On the surface, Bobby Parnell as a closer makes perfect sense. The New York Mets reliever has a fastball that averages 97.1 MHP, and often touches over 100. The righty also throws a slider (87.7 MPH), and on occasion, a change-up (91.2 MPH). Parnell’s 11.12 K/9 more than illustrates his prime ability to sit-down hitters too. However, his 4.31 ERA, 1.58 WHIP, 10.4 Hits/9, and 3.9 BB/9 suggest he would be more of a migraine than anything else–especially, a closer.
It’s possible some of Parnell’s struggles are a result of the cards he’s been dealt. As an extreme groundball pitcher, Parnell doesn’t appear to receive a ton of help from the Mets defense. The righty owns a great 49.5% groundball rate, yet his .381 BABIP means too many of those grounders are resulting in hits. Even though Parnell’s BABIP is extremely high, one has to consider that his career BABIP is .348. So maybe the Mets fielders shouldn’t shoulder all, or even most the blame.
In addition to giving-up too many hits (10.4 Hits/9), Parnell also sports a un-closer-like 4.31 ERA. Then again, the reliever’s 3.07 xFIP suggests his ERA is a bit inflated. Contrasting surface and peripheral run-measurements aside, it’s important to note how Parnell has performed month-to-month. His sparking June (1.50 ERA, 1.08 WHIP, 4.00 K/BB) doesn’t quite hide the rest of his abysmal months in 2011. Parnell’s April (6.14 ERA, 1.90 WHIP, 2.20 K/BB), July (4.97 ERA, 1.57 WHIP, 3.75 K/BB), and August (6.43 ERA, 1.85 WHIP, 2.50 K/BB) don’t indicate how inconsistent he is, but rather, how consistently mediocre he might be.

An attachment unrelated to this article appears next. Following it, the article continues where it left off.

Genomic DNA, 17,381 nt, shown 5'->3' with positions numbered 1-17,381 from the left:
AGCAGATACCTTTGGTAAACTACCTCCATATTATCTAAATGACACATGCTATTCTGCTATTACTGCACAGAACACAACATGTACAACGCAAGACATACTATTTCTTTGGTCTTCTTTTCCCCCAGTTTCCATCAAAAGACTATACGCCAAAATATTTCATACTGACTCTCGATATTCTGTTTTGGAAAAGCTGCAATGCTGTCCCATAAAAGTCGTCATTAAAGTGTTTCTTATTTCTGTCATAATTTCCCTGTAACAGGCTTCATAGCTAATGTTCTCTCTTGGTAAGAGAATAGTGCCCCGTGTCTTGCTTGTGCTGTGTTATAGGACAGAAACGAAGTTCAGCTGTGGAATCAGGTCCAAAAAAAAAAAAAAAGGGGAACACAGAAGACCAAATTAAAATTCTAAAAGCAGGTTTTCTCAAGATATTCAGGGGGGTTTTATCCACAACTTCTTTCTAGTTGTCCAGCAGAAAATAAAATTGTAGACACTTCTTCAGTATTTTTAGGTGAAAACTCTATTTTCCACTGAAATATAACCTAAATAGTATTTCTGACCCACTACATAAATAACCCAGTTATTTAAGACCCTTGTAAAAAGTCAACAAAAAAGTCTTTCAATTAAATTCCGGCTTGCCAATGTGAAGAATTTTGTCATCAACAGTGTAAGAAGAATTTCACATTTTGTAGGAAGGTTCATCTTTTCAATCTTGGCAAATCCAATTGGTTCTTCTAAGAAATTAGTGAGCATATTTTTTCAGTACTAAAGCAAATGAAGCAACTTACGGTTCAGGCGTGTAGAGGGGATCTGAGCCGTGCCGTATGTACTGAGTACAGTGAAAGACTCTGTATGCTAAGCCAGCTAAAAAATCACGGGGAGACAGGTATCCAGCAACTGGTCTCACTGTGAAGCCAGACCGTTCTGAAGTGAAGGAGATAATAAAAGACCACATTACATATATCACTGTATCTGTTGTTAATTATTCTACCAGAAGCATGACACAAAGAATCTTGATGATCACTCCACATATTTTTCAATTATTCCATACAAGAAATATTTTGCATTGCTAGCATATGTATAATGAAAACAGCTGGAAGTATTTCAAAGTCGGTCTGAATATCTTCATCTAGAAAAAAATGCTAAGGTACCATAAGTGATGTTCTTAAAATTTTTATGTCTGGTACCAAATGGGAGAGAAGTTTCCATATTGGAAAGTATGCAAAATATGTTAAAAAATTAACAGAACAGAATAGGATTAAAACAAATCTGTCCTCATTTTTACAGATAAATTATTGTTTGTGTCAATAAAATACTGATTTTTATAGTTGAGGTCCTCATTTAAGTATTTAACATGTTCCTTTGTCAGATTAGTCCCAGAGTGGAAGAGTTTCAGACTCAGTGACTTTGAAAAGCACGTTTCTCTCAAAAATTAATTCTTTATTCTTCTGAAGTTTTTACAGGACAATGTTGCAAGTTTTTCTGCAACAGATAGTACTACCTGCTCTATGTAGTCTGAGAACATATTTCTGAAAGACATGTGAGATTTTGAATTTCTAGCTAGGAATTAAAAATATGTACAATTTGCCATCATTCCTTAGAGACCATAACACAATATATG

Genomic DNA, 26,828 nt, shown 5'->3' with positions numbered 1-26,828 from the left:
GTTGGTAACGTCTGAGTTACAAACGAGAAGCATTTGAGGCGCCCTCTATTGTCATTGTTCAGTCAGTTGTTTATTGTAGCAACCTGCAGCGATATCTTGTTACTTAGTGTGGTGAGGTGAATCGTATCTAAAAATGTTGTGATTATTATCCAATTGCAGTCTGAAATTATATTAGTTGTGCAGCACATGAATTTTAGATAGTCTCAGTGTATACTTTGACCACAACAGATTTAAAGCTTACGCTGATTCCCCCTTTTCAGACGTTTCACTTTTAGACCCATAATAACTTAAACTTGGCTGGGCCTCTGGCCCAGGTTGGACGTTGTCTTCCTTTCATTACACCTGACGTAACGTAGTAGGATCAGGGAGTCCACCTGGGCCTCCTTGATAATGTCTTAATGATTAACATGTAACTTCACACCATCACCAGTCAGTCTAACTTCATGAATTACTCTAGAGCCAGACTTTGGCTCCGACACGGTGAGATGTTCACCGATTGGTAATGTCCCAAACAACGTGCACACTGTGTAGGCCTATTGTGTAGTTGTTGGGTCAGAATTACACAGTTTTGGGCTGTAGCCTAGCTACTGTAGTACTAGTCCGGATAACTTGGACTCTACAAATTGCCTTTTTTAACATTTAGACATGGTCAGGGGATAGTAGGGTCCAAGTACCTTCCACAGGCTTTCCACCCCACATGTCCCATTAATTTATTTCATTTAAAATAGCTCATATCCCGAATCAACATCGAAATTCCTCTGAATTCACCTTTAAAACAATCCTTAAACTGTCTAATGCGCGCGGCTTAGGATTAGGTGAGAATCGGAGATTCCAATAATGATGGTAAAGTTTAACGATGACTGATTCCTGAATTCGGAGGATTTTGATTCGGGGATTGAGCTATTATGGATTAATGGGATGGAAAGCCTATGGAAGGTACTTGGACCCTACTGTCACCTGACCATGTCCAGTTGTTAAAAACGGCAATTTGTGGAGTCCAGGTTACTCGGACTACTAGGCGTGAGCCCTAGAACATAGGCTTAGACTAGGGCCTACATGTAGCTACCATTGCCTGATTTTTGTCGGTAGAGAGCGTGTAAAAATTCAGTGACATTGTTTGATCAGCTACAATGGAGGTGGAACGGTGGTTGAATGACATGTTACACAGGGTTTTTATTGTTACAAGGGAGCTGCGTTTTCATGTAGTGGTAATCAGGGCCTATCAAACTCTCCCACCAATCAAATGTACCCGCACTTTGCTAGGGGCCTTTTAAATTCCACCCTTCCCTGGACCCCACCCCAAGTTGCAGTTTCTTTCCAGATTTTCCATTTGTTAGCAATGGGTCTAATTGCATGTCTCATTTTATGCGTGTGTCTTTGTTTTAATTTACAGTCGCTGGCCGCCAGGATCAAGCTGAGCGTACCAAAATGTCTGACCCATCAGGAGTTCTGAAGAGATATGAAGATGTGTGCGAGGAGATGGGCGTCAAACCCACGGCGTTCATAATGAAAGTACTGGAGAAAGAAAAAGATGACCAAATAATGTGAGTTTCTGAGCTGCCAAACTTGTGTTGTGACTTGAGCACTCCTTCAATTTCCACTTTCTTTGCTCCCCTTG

Another closer realm Parnell toils with is the “clutch” factor. In terms of “clutchness,” Parnell has found it difficult to find much-needed outs. The hard-thrower has struggled with men on-base (.299/.378/.356 line) and with runners in scoring position (.300/.373/.367 line). The fact that runners are sure to cross home-plate if and when they reach base, certainly doesn’t bode well for a pitcher who is supposed to save the game–not cough it up.
If anything, Parnell’s possible mediocrity is perfectly illustrated by his blazing, albeit extremely straight fastball. No one will argue Parnell’s heater consistently clocks above most other pitcher’s fastballs, but Parnell’s has only been worth -1.0 runs above average this season. In fact, Parnell’s fastball is ranked the 15th worst in terms of runs above average among relievers in the National League. Considering Parnell throws his fastball 73.7% of the time, his hittability can’t really be blamed on the Mets defense. In addition, when he’s not throwing his substandard fastball, his secondary and tertiary pitches aren’t particularly effective either (slider is worth 2.1 runs above average and change-up is worth -0.6 runs above average). It almost doesn’t matter if the guy has three pitches if only one of them is mildly effective (his slider), and he doesn’t even throw it the majority of the time (25.6%).
Given the recent news about the Mets turning to Parnell (now that Jason Isringhausen collected his 300th save), the Parnell era has more or less began. This last chunk of the 2011 season will surely serve as the basis for whether Sandy Alderson hands Parnell the closing job in 2012, or finds a more experienced replacement via free agency or trade. It’s only natural for Mets fans to want their next closer to be from within the farm, but Bobby Parnell might have too many hurdles to clear in order to ever become a reliable late-inning arm.